College Program Offers Resources For Homeless Students
MICHEL MARTIN, HOST:
We're going to spend some time now hearing about the experiences of homeless college students. Some campuses around the country have made special efforts to give these students a sense of belonging, a feeling at home, in some cases, for the first time in their lives. We have reports now from two of those campuses. We begin in Georgia with Martha Dalton of member station WABE.
MARTHA DALTON, BYLINE: Nikki Hamel is a senior at Kennesaw State University, northwest of Atlanta, and she's been homeless since high school.
NIKKI HAMEL: I started bouncing around at different friends' houses. And I was like, oh, I don't have it so bad. Like, I don't live outside. I have somewhere to stay.
DALTON: Once she got into Kennesaw State, she knew she'd also have a place to stay after high school.
HAMEL: I graduated on Friday and moved in Sunday.
DALTON: The university has a program to help students like Hamel There's a resource center and a food pantry, and students can live on campus year-round. It was the first time Hamel had had stable housing in a while. It was a relief, and it allowed her to focus on school. But, then, the holidays came around.
HAMEL: My freshman year, I cried. I didn't have anywhere to go for Thanksgiving.
DALTON: She spent the week hanging around her dorm room and eating food from the school's pantry. And, by Christmas, friends started inviting her to their homes for the holidays. Hamel also participates in Kennesaw State's Holiday Giving Tree. Students submit a wish list of gifts, things like gift cards, clothes and even smartphones. Then, the items are posted online, where donors can buy them for students. Hamel's on-campus case manager, Carrie Olsen, says she had to talk her into signing up.
CARRIE OLSEN: She's very much like other students in our program that will say, give it to somebody else. Somebody else needs it more than I do.
DALTON: But Olsen wants the program's students to indulge a little during the holidays.
OLSEN: This is their chance to kind of think beyond survival and basic needs to, like, what would be really fun. And some of them - this is what they're getting.
DALTON: For NPR News, I'm Martha Dalton in Atlanta.
AVI WOLFMAN-ARENT, BYLINE: And I'm Avi Wolfman-Arent of WHYY in Philadelphia. Princess Hill is a college sophomore. She loves school and not just because of the classes or campus life.
PRINCESS HILL: I have a roof over my head, and I have food. And nobody's telling me, you have to get out.
WOLFMAN-ARENT: Hill grew up in Philadelphia. She says, for most of her life, she bounced around the homes of relatives and friends. After high school, she worked for a while. Then, at age 22, she got accepted to West Chester University, a large state school in the Philadelphia suburbs. She had no idea if she could pull it off.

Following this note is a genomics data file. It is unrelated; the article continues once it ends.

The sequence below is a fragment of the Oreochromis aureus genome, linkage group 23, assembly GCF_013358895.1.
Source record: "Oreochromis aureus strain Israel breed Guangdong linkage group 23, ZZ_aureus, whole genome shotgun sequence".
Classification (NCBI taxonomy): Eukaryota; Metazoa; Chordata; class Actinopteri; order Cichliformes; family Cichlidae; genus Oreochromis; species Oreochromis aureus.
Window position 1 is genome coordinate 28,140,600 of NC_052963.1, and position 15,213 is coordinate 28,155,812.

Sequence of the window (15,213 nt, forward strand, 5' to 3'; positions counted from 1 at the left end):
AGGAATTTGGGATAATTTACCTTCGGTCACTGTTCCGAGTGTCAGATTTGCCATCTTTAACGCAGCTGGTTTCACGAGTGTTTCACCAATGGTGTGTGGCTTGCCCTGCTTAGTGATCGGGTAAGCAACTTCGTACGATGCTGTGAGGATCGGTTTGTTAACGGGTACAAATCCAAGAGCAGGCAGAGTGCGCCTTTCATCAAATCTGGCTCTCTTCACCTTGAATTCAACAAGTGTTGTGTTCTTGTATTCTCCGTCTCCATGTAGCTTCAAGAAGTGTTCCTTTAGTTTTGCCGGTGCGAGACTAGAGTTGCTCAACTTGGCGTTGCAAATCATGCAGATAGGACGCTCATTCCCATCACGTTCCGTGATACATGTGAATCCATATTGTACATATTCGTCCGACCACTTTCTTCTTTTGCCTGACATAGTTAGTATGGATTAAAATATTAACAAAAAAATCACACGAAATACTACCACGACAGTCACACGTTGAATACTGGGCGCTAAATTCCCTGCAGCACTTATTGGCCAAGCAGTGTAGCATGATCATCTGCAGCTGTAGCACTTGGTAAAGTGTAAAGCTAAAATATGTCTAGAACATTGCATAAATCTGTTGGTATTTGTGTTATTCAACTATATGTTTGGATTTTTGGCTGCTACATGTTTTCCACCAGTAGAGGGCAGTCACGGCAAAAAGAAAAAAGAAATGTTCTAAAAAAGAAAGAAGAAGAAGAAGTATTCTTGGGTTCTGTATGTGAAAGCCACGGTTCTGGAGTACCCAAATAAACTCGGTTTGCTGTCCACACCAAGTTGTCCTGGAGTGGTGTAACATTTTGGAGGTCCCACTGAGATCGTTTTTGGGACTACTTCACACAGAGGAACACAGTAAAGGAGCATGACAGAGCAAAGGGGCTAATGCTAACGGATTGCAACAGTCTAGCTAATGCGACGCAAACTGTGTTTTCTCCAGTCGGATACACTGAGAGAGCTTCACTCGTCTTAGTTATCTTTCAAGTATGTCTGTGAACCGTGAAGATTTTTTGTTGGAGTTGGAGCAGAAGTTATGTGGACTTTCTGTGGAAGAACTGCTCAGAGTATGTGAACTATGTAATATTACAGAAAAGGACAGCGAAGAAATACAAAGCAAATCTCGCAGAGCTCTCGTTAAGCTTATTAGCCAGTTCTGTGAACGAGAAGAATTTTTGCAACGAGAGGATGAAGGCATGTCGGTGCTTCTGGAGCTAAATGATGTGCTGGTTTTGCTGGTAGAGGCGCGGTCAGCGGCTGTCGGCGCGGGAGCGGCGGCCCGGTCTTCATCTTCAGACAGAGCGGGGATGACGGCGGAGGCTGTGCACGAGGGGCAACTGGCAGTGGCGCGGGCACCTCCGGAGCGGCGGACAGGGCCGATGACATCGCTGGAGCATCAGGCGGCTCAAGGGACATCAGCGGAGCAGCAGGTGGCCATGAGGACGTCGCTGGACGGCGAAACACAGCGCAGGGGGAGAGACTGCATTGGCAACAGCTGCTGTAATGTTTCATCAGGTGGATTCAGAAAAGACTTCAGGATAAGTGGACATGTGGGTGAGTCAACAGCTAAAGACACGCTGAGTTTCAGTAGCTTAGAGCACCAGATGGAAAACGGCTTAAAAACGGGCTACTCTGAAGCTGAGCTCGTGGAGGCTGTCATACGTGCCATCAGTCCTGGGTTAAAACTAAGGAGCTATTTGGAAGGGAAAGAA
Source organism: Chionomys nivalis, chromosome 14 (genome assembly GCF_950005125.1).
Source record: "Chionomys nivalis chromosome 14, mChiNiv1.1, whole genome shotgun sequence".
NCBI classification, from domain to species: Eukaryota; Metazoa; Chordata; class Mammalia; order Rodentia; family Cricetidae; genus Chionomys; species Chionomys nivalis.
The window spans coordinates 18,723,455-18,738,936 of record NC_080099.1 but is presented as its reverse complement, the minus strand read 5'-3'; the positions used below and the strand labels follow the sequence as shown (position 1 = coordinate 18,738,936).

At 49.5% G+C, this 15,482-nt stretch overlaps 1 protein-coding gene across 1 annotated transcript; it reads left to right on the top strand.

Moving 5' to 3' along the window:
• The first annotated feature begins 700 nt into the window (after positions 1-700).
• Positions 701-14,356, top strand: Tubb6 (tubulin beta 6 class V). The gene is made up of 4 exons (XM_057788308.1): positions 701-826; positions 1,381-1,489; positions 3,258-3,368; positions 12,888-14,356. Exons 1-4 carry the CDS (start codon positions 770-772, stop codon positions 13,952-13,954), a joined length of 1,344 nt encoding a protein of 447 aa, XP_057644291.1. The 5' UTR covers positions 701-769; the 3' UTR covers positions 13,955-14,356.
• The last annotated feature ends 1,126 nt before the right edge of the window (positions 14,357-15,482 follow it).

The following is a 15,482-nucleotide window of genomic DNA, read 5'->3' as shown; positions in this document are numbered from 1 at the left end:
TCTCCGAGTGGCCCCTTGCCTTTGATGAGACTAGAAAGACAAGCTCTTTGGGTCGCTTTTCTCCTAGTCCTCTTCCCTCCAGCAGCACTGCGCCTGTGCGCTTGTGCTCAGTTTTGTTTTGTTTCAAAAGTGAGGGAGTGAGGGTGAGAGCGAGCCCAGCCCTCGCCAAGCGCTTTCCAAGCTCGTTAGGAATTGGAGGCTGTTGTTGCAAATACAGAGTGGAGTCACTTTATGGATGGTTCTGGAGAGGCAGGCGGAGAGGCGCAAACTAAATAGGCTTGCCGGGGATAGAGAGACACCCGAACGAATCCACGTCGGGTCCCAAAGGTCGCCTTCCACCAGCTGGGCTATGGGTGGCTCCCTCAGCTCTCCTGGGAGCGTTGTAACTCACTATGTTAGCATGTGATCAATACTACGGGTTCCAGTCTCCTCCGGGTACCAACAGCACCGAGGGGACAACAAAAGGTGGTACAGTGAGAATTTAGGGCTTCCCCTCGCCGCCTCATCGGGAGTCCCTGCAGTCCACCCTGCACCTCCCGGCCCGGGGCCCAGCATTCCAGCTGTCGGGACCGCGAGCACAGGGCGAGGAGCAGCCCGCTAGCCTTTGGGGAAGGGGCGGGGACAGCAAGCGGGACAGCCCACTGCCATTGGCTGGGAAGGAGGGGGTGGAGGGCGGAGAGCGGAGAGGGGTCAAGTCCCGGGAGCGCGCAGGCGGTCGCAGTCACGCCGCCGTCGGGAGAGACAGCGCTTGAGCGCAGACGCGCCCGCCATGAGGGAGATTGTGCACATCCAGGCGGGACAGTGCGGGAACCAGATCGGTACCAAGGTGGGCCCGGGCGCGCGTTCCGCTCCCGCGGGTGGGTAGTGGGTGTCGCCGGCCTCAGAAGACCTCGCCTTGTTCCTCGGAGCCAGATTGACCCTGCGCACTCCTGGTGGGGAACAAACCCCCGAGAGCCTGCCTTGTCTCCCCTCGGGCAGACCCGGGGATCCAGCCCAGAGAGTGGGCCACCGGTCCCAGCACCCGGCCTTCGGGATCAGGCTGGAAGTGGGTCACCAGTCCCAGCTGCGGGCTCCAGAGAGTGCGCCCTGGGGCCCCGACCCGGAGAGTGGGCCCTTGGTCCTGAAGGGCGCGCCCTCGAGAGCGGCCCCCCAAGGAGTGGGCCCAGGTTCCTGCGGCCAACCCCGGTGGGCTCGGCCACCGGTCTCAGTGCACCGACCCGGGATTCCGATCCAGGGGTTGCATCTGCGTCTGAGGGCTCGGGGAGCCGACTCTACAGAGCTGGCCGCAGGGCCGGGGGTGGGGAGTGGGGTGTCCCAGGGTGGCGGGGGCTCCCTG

HILL: As far as books and as far as, like, tuition, I really didn't know what I was going to do. I just was going with the flow.
WOLFMAN-ARENT: Luckily, West Chester has support for students like Hill. The school's Promise Program offers scholarships and year-round housing to homeless students or students transitioning from foster care. Hill says college wouldn't have been possible without permanent housing.
HILL: This is the first time in my life I don't have to worry about where I'ma (ph) live or if I'ma be living in the house where somebody who may rape or hurt me, you know? Like, this is literally the first time I'm, like, safe.
WOLFMAN-ARENT: Hill and Nikki Hamel in Georgia aren't what most people think of as typical college students. But that notion of typical is changing. Sara Goldrick-Rab is a higher education policy professor at Temple University.
SARA GOLDRICK-RAB: We continue to think everybody's 18 years old with you know 2.0 parents and some 1.0 sibling, helping them go to school and bringing them care packages of groceries. It's just not true.
WOLFMAN-ARENT: Goldrick-Rab says colleges like West Chester realize they have to change their thinking to help these students make it to and through college.
GOLDRICK-RAB: It's not because colleges are becoming social service agencies and trying to become the parents of these students. It's because they want them to graduate.
WOLFMAN-ARENT: Princess Hill says winter breaks on campus can be lonely for her, too. And, given her turbulent family life, she's never been a big fan of the holidays.
HILL: I'm kind of getting numb to it now. So when the holidays come, for me, personally, it means it's another day.
WOLFMAN-ARENT: But unlike a lot of other days in her life, Princess Hill has a solid place to stay. And for her, that's a gift.
For NPR News, I'm Avi Wolfman-Arent in Philadelphia.
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